1. the fair market value of the company’s common stock, and
  2. the ability of the award recipient to bear tax today.

Why RSUs Generally Don’t Make Sense for Early Stage Companies

RSUs generally don’t make sense for early stage companies because they are less advantageous than either restricted stock awards or options, but entail a lot more complexity. In startupland, complexity should be avoided to keep legal and accounting costs down.

RSUs are less advantageous than options or restricted stock awards because of how RSUs work. With an RSU, the award recipient doesn’t receive stock or an option to purchase stock. Instead, the recipient receives a unit award. Not stock, but a unit award. No 83(b) election can be made on the receipt of a unit award because an 83(b) election can only be made on the receipt of actual shares of stock. (Just like you can’t make an 83(b) election on the receipt of an option; you can only make the election on the receipt of actual shares.)

There is no tax due upon the receipt of an RSU, which is good, but here is the problem: The unit award will be subject to vesting. When the units vest, the company will deliver the shares of stock to the award recipient. The shares of stock delivered will be taxable as ordinary income then, at that time. And at that time the value of the shares may have gone up substantially since when the RSU was awarded, and the taxes due may be significantly more than the recipient expected, or that the recipient can bear.

This is why in an early stage company, award recipients typically either prefer stock options or restricted stock awards.

RSUs can and do make a lot of sense for more mature companies, especially public companies that can provide award recipients with the ability to immediately sell shares to fund tax liabilities. Or companies that have significant cash reserves and that can help employees fund their taxes. Or companies that have a public offering planned in the reasonably foreseeable future. But in startup land, this is rarely the case.

The Taxation of Stock Options

Stock options are not taxable upon receipt, as long as they are priced at fair market value. This is nice, because the recipient can defer tax until option exercise. Stock options are also not taxable upon vesting. Another nice feature of stock options.

A stock option is taxable at exercise–but the tax consequences will depend on whether the option was a nonstatutory or non-qualified stock option or an incentive stock option. I have written about this extensively in other blog posts. See, for example, ISOs vs. NQOs. See also, Top 6 Reasons to Grant NQOs over ISOs.

The timing of stock option exercise is typically under the control of the optionee, post-vesting. Options are good for this reason–the optionee can generally control the incidence of the taxable event–which is exercise. Regardless of whether the option is an NQO or an ISO, the capital gains holding period does not start until exercise.

The Taxation of Restricted Stock Awards

Restricted stock awards can either be taxable upon receipt by making an 83(b) election or will be taxable upon vesting if no 83(b) election is made. Both situations are problematic. Sometimes an award recipient can’t afford the tax due if they make an 83(b) election upon receipt of the shares. And sometimes an award recipient can’t afford the tax due when the shares vest.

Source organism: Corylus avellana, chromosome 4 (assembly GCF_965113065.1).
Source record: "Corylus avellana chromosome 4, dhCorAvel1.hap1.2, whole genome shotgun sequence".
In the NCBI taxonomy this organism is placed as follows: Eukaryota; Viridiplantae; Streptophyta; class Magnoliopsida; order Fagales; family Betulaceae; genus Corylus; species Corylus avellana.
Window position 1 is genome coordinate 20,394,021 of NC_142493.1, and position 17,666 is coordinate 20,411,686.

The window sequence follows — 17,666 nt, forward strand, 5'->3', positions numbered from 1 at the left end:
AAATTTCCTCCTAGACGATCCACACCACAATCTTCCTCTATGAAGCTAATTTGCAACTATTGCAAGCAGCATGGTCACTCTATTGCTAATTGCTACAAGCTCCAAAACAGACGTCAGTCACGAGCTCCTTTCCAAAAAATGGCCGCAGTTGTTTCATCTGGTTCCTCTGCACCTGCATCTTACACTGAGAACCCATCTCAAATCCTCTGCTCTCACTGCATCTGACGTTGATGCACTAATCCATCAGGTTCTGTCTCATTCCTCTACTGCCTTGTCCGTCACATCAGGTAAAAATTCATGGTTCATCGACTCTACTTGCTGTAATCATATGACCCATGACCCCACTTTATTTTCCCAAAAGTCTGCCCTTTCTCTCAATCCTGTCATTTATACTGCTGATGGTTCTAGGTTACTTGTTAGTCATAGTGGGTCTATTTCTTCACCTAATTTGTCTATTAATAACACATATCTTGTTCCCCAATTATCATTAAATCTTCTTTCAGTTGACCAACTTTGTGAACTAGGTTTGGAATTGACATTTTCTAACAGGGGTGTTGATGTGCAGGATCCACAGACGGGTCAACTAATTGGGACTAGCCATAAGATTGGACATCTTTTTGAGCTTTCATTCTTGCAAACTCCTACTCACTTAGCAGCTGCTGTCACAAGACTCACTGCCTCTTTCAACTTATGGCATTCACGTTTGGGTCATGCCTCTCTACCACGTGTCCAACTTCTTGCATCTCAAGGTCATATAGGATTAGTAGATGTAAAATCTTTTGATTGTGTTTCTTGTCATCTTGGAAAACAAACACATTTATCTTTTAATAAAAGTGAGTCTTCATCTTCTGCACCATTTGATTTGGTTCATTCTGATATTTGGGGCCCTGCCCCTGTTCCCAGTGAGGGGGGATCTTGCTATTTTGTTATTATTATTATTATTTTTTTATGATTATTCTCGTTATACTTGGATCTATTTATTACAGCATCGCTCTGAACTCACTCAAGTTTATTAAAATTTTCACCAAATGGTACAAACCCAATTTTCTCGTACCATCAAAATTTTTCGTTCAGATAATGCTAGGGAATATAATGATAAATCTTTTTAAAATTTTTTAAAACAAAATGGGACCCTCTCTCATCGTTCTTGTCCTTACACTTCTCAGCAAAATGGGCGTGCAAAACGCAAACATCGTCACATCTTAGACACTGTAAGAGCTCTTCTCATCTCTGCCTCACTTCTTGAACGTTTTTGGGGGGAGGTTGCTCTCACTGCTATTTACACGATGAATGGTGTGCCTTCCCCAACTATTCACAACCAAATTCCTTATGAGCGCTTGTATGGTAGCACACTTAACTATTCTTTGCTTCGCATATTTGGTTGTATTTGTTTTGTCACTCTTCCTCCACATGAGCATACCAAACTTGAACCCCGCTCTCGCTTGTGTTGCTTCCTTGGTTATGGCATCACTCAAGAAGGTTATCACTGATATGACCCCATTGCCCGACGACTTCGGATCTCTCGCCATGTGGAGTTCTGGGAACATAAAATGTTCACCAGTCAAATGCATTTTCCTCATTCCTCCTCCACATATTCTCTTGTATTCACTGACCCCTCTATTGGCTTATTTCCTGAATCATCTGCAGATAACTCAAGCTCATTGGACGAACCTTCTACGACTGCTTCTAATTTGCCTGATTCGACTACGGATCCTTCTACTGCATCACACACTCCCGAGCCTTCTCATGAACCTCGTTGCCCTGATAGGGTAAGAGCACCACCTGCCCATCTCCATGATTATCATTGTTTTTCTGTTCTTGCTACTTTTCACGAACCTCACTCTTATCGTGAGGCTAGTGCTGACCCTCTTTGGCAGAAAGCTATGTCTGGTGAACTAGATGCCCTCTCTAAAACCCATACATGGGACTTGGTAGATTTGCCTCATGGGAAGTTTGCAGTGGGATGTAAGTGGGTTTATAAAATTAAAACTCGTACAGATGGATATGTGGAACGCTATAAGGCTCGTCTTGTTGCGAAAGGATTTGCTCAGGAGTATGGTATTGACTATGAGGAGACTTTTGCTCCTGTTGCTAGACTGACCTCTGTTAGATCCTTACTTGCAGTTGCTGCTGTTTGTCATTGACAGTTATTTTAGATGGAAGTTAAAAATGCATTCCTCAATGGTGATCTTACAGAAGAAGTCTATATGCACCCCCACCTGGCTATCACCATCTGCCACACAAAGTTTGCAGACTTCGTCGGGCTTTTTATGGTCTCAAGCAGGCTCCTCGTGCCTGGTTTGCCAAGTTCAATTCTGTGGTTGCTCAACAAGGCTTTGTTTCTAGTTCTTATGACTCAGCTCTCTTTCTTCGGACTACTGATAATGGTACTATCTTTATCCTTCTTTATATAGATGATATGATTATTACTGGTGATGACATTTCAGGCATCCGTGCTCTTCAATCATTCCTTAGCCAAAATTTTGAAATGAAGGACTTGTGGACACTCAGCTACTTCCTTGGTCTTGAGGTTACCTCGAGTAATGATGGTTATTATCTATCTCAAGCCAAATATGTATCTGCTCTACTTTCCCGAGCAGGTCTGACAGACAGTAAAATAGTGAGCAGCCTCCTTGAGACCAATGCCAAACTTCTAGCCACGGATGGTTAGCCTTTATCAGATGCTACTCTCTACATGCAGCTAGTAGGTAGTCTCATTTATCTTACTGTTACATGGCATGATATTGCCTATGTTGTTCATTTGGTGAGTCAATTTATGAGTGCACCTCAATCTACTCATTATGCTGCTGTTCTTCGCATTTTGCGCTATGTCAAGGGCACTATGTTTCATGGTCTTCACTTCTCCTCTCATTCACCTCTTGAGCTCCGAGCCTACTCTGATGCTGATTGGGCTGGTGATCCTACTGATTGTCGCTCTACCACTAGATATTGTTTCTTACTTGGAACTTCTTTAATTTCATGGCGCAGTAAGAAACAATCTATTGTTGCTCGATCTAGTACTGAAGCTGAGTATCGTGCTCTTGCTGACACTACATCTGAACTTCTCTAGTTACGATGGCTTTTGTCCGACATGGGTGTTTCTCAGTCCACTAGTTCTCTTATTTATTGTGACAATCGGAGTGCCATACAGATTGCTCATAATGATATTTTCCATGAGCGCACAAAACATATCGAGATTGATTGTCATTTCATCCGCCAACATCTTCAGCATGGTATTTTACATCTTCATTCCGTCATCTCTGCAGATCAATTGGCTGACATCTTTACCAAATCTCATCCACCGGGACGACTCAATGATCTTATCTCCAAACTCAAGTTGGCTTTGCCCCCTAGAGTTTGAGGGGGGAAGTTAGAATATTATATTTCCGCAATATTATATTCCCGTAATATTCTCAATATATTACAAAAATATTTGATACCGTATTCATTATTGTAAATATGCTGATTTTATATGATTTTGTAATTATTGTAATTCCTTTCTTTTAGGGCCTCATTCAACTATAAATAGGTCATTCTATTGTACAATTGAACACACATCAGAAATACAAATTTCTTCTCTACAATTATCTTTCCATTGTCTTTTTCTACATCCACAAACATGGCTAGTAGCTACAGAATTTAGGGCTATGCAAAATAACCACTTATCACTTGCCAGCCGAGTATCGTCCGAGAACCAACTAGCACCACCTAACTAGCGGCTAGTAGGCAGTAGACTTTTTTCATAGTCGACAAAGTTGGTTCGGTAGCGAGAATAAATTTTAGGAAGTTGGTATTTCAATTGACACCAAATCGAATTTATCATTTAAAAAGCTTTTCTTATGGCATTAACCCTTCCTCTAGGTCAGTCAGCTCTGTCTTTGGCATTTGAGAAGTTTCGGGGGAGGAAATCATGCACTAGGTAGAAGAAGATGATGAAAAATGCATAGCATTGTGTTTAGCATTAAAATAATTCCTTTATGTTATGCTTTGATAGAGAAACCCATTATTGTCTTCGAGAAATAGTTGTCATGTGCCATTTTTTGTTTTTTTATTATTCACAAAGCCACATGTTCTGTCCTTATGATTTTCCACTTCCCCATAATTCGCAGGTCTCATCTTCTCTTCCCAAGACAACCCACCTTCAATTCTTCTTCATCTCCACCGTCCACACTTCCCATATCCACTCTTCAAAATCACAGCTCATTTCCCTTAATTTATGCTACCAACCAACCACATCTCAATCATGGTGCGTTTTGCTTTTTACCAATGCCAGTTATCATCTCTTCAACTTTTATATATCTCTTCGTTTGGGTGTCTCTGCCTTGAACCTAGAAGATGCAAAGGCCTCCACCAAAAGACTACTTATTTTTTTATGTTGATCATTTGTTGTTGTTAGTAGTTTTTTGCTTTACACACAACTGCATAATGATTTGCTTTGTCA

Thus, when considering whether to grant someone a stock award or a stock option, it is a good idea for companies to consider the ability of the award recipient to pay taxes today. If the value of the company’s stock is very low–such that a stock award will not give rise to that much tax today–stock awards can be nice because the recipient can receive stock, and start their capital gain holding period immedately.

What Should You Do?

One thing you could do is lobby your Congressional representatives to change the law.

As Fred Wilson said, and I agree with him:

“I do not believe there is an optimal way to issue employee equity at this time. Each of the three choices; options, restricted stock, and RSUs, has benefits and detriments.”

What could Congress do? As Dan Lear and I wrote, they could make the transfer of stock not taxable in the employer/employee context for illiquid private company stock.

Table Summarizing Some of the Differences in Award Types

Restricted Stock Units Restricted Stock Awards Stock Options
Taxation at Grant? No Yes, if vested or an 83(b) election is made No, as long as priced at fair market value
Taxation Upon Vesting? Yes, because usually shares are delivered upon vesting; and there is ordinary income at that time at the then value of the shares. Yes, if subject to vesting and no 83(b) election was made No, as long as priced at fair market value
Taxation Upon Settlement or Exercise? Yes, ordinary income at that time at the then value of the shares. No concept of exercise with a restricted stock award Yes, but exact consequences depend on whether an ISO or NQO

Generalized Warning/Cautionary Statement

It is always advisable to consult with tax advisors and lawyers in evaluating the particulars of equity incentive award documents. Award documents vary widely in the wild, especially RSU award documents. And this blog post has made simplifying assumptions that may not apply in your particular situation. Good luck and have fun out there!